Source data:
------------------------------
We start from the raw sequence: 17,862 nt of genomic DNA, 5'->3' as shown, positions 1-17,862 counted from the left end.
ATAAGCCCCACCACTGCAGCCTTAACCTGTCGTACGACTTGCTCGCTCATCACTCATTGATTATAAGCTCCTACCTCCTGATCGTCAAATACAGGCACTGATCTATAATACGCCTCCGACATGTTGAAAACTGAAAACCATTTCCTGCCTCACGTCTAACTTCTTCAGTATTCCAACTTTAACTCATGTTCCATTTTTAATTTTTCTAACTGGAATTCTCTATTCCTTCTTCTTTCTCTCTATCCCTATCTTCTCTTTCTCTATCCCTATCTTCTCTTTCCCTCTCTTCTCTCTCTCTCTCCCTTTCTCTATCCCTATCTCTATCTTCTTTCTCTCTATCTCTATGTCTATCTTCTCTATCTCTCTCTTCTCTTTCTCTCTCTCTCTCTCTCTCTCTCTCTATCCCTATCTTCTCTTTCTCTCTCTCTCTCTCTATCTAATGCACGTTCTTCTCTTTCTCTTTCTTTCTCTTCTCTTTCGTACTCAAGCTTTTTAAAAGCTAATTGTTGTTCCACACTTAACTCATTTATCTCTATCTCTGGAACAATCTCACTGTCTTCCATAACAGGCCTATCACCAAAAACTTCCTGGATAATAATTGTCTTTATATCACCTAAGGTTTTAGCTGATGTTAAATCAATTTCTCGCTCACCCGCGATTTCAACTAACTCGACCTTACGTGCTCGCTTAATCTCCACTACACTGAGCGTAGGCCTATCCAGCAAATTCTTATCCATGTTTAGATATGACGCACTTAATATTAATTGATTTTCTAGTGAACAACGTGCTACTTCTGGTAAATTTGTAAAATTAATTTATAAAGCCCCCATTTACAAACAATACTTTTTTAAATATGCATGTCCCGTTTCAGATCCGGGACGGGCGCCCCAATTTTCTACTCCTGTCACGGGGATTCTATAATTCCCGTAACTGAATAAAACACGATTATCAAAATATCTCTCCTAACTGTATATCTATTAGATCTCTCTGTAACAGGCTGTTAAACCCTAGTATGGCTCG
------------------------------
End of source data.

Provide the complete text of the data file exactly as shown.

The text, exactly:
We start from the raw sequence: 17,862 nt of genomic DNA, 5'->3' as shown, positions 1-17,862 counted from the left end.
ATAAGCCCCACCACTGCAGCCTTAACCTGTCGTACGACTTGCTCGCTCATCACTCATTGATTATAAGCTCCTACCTCCTGATCGTCAAATACAGGCACTGATCTATAATACGCCTCCGACATGTTGAAAACTGAAAACCATTTCCTGCCTCACGTCTAACTTCTTCAGTATTCCAACTTTAACTCATGTTCCATTTTTAATTTTTCTAACTGGAATTCTCTATTCCTTCTTCTTTCTCTCTATCCCTATCTTCTCTTTCTCTATCCCTATCTTCTCTTTCCCTCTCTTCTCTCTCTCTCTCCCTTTCTCTATCCCTATCTCTATCTTCTTTCTCTCTATCTCTATGTCTATCTTCTCTATCTCTCTCTTCTCTTTCTCTCTCTCTCTCTCTCTCTCTCTCTATCCCTATCTTCTCTTTCTCTCTCTCTCTCTCTATCTAATGCACGTTCTTCTCTTTCTCTTTCTTTCTCTTCTCTTTCGTACTCAAGCTTTTTAAAAGCTAATTGTTGTTCCACACTTAACTCATTTATCTCTATCTCTGGAACAATCTCACTGTCTTCCATAACAGGCCTATCACCAAAAACTTCCTGGATAATAATTGTCTTTATATCACCTAAGGTTTTAGCTGATGTTAAATCAATTTCTCGCTCACCCGCGATTTCAACTAACTCGACCTTACGTGCTCGCTTAATCTCCACTACACTGAGCGTAGGCCTATCCAGCAAATTCTTATCCATGTTTAGATATGACGCACTTAATATTAATTGATTTTCTAGTGAACAACGTGCTACTTCTGGTAAATTTGTAAAATTAATTTATAAAGCCCCCATTTACAAACAATACTTTTTTAAATATGCATGTCCCGTTTCAGATCCGGGACGGGCGCCCCAATTTTCTACTCCTGTCACGGGGATTCTATAATTCCCGTAACTGAATAAAACACGATTATCAAAATATCTCTCCTAACTGTATATCTATTAGATCTCTCTGTAACAGGCTGTTAAACCCTAGTATGGCTCG